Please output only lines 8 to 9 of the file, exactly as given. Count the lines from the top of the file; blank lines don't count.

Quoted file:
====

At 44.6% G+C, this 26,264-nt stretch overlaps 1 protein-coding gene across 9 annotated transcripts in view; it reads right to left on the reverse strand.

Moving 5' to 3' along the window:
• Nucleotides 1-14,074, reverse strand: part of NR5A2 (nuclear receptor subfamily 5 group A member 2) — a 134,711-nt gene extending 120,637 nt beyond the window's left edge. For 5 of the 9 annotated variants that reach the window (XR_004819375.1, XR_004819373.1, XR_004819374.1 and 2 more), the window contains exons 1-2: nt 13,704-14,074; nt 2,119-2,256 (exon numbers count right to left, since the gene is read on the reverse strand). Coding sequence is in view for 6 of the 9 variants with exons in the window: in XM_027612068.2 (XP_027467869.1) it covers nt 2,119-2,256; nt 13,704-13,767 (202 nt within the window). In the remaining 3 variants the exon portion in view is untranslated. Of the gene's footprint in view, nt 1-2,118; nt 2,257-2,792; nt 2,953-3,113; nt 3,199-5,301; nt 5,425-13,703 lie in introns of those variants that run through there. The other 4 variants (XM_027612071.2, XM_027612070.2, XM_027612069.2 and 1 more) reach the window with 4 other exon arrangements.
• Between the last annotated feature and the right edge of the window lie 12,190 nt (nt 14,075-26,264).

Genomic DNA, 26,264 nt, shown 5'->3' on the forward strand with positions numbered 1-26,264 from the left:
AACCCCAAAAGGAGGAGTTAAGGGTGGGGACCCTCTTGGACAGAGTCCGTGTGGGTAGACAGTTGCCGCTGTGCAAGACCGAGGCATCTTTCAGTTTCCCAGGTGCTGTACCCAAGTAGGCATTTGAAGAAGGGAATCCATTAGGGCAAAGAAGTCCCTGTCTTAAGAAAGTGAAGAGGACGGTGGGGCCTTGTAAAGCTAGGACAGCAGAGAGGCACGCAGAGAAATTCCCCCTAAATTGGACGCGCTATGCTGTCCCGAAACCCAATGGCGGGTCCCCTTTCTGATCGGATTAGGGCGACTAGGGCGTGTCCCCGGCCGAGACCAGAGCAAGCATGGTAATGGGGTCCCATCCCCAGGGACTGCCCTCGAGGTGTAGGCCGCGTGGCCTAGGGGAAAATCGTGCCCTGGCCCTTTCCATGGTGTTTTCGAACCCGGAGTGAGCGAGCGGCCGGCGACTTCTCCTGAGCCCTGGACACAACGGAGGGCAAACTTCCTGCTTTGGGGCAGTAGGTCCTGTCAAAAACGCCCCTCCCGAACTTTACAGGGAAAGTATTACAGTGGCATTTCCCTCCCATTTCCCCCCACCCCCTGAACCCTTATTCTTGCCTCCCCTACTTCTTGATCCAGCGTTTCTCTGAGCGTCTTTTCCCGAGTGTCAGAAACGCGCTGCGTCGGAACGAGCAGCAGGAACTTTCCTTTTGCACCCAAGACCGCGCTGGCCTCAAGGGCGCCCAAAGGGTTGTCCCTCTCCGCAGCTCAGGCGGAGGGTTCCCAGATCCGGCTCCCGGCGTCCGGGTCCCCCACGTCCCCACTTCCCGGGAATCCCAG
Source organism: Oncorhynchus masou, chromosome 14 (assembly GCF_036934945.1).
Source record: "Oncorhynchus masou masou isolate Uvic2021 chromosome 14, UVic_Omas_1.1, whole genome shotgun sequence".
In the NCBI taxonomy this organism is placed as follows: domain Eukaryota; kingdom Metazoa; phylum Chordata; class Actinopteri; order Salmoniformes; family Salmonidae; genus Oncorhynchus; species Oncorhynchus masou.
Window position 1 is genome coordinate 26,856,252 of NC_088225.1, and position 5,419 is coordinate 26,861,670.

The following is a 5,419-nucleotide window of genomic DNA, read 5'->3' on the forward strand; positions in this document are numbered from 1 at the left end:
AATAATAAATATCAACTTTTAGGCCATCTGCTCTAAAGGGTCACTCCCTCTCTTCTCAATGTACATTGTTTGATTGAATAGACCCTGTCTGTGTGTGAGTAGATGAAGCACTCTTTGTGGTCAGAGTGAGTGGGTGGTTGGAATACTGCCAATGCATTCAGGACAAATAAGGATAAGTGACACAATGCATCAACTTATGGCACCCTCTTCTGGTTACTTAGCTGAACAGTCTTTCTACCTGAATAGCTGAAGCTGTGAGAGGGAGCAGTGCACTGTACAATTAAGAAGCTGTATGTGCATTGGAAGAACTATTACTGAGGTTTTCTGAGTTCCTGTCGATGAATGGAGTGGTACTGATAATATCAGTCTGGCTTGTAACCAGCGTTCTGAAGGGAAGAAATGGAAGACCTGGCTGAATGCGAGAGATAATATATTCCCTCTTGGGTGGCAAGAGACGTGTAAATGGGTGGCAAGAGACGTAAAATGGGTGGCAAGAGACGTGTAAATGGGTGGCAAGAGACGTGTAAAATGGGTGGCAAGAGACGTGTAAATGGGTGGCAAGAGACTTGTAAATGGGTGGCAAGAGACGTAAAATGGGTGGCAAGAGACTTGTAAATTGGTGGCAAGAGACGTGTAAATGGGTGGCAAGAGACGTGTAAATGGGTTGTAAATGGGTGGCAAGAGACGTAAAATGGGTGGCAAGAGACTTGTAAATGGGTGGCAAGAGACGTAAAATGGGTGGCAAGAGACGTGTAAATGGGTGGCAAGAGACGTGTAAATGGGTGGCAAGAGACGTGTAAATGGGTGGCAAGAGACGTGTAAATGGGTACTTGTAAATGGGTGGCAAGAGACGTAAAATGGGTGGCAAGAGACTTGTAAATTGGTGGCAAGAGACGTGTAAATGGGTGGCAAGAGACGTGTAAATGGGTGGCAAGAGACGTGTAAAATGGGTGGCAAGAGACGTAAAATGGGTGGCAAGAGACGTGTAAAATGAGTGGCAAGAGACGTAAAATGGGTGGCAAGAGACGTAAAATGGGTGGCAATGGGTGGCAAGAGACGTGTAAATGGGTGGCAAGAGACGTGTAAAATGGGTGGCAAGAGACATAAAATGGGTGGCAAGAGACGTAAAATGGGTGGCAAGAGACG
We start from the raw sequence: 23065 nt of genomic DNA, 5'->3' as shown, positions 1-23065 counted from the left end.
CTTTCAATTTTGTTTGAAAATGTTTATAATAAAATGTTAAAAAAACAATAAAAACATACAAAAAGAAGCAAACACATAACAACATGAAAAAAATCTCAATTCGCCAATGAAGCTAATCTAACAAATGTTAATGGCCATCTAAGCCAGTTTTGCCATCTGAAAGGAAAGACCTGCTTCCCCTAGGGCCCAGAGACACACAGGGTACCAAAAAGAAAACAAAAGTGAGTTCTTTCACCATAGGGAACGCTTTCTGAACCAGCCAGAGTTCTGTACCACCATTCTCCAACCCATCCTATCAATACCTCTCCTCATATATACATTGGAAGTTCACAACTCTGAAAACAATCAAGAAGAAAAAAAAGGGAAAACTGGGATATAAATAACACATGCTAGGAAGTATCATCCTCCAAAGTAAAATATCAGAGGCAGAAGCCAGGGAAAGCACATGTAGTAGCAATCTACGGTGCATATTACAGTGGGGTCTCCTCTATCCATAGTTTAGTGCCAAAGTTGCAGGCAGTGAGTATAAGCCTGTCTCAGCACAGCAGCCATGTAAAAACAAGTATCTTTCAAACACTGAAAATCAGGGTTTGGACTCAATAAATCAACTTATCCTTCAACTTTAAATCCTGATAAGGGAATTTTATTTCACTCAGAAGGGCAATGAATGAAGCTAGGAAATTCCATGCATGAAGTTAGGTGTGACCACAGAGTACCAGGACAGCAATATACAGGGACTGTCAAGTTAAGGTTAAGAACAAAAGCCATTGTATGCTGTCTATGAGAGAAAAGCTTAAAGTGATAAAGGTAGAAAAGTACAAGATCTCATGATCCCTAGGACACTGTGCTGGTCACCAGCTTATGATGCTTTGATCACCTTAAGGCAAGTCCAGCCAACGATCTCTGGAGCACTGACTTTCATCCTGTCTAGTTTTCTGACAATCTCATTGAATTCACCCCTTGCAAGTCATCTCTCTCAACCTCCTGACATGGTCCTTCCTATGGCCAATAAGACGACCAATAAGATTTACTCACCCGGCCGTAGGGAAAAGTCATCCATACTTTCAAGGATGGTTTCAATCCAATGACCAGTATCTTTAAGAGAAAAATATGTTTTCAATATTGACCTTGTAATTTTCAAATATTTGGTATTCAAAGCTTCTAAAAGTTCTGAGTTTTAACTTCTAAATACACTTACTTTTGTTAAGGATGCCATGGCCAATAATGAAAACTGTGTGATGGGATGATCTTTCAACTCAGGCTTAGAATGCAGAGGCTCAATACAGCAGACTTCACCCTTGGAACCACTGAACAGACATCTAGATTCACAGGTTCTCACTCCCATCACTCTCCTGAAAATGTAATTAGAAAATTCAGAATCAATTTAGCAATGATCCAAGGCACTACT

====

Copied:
Source record: "Oncorhynchus masou masou isolate Uvic2021 chromosome 14, UVic_Omas_1.1, whole genome shotgun sequence".
In the NCBI taxonomy this organism is placed as follows: domain Eukaryota; kingdom Metazoa; phylum Chordata; class Actinopteri; order Salmoniformes; family Salmonidae; genus Oncorhynchus; species Oncorhynchus masou.